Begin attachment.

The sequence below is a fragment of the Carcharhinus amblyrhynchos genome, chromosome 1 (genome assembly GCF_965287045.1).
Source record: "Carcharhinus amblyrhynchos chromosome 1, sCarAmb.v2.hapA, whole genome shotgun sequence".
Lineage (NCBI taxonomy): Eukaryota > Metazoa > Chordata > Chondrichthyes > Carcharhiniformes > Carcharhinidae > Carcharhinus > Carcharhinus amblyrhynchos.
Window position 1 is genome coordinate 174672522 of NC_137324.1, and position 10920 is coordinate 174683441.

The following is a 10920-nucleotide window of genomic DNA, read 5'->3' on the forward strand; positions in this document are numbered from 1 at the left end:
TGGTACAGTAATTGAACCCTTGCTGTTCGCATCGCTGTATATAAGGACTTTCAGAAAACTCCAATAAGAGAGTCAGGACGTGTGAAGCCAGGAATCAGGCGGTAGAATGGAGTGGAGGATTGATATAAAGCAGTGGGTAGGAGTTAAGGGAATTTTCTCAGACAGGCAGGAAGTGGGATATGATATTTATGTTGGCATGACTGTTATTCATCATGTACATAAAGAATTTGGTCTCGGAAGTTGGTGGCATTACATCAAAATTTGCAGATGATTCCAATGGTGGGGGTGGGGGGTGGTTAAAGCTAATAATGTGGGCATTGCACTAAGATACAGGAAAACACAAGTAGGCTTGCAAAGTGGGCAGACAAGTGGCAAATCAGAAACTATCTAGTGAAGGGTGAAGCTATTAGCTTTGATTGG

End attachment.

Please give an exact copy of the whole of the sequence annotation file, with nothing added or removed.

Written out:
The sequence below is a fragment of the Carcharhinus amblyrhynchos genome, chromosome 1 (genome assembly GCF_965287045.1).
Source record: "Carcharhinus amblyrhynchos chromosome 1, sCarAmb.v2.hapA, whole genome shotgun sequence".
Lineage (NCBI taxonomy): Eukaryota > Metazoa > Chordata > Chondrichthyes > Carcharhiniformes > Carcharhinidae > Carcharhinus > Carcharhinus amblyrhynchos.
Window position 1 is genome coordinate 174672522 of NC_137324.1, and position 10920 is coordinate 174683441.

The following is a 10920-nucleotide window of genomic DNA, read 5'->3' on the forward strand; positions in this document are numbered from 1 at the left end:
TGGTACAGTAATTGAACCCTTGCTGTTCGCATCGCTGTATATAAGGACTTTCAGAAAACTCCAATAAGAGAGTCAGGACGTGTGAAGCCAGGAATCAGGCGGTAGAATGGAGTGGAGGATTGATATAAAGCAGTGGGTAGGAGTTAAGGGAATTTTCTCAGACAGGCAGGAAGTGGGATATGATATTTATGTTGGCATGACTGTTATTCATCATGTACATAAAGAATTTGGTCTCGGAAGTTGGTGGCATTACATCAAAATTTGCAGATGATTCCAATGGTGGGGGTGGGGGGTGGTTAAAGCTAATAATGTGGGCATTGCACTAAGATACAGGAAAACACAAGTAGGCTTGCAAAGTGGGCAGACAAGTGGCAAATCAGAAACTATCTAGTGAAGGGTGAAGCTATTAGCTTTGATTGG